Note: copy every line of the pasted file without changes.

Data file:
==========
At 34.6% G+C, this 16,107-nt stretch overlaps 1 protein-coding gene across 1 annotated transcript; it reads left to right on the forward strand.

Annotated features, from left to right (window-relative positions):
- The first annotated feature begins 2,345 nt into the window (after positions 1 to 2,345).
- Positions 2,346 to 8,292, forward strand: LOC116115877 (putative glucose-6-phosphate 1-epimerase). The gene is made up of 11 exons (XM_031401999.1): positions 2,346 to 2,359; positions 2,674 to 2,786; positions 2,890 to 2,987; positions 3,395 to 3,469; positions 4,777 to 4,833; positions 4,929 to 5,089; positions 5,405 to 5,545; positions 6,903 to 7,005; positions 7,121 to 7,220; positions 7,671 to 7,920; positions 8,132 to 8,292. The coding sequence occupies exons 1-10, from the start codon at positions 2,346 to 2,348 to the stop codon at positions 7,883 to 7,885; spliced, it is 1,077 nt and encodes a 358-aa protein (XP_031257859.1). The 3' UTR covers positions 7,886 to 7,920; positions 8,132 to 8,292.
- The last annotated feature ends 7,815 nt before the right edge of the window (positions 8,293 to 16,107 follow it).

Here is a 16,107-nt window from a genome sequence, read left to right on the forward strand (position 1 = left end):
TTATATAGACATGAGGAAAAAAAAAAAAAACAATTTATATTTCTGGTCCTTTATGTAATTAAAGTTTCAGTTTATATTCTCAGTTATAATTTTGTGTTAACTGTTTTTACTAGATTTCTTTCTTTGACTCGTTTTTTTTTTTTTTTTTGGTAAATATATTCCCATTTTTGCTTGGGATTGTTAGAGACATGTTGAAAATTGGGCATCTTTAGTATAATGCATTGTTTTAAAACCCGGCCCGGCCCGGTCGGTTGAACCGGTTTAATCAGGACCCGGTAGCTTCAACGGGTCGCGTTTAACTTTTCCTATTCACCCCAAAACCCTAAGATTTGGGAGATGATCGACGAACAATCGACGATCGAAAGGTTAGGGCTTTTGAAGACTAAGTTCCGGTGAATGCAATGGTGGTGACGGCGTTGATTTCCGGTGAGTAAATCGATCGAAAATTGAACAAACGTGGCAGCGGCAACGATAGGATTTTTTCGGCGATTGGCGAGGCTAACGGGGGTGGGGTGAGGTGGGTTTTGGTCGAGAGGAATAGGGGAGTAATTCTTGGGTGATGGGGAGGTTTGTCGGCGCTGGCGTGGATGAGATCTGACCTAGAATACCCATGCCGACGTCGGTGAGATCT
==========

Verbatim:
At 34.6% G+C, this 16,107-nt stretch overlaps 1 protein-coding gene across 1 annotated transcript; it reads left to right on the forward strand.

Annotated features, from left to right (window-relative positions):
- The first annotated feature begins 2,345 nt into the window (after positions 1 to 2,345).
- Positions 2,346 to 8,292, forward strand: LOC116115877 (putative glucose-6-phosphate 1-epimerase). The gene is made up of 11 exons (XM_031401999.1): positions 2,346 to 2,359; positions 2,674 to 2,786; positions 2,890 to 2,987; positions 3,395 to 3,469; positions 4,777 to 4,833; positions 4,929 to 5,089; positions 5,405 to 5,545; positions 6,903 to 7,005; positions 7,121 to 7,220; positions 7,671 to 7,920; positions 8,132 to 8,292. The coding sequence occupies exons 1-10, from the start codon at positions 2,346 to 2,348 to the stop codon at positions 7,883 to 7,885; spliced, it is 1,077 nt and encodes a 358-aa protein (XP_031257859.1). The 3' UTR covers positions 7,886 to 7,920; positions 8,132 to 8,292.
- The last annotated feature ends 7,815 nt before the right edge of the window (positions 8,293 to 16,107 follow it).

Here is a 16,107-nt window from a genome sequence, read left to right on the forward strand (position 1 = left end):
TTATATAGACATGAGGAAAAAAAAAAAAAACAATTTATATTTCTGGTCCTTTATGTAATTAAAGTTTCAGTTTATATTCTCAGTTATAATTTTGTGTTAACTGTTTTTACTAGATTTCTTTCTTTGACTCGTTTTTTTTTTTTTTTTTGGTAAATATATTCCCATTTTTGCTTGGGATTGTTAGAGACATGTTGAAAATTGGGCATCTTTAGTATAATGCATTGTTTTAAAACCCGGCCCGGCCCGGTCGGTTGAACCGGTTTAATCAGGACCCGGTAGCTTCAACGGGTCGCGTTTAACTTTTCCTATTCACCCCAAAACCCTAAGATTTGGGAGATGATCGACGAACAATCGACGATCGAAAGGTTAGGGCTTTTGAAGACTAAGTTCCGGTGAATGCAATGGTGGTGACGGCGTTGATTTCCGGTGAGTAAATCGATCGAAAATTGAACAAACGTGGCAGCGGCAACGATAGGATTTTTTCGGCGATTGGCGAGGCTAACGGGGGTGGGGTGAGGTGGGTTTTGGTCGAGAGGAATAGGGGAGTAATTCTTGGGTGATGGGGAGGTTTGTCGGCGCTGGCGTGGATGAGATCTGACCTAGAATACCCATGCCGACGTCGGTGAGATCT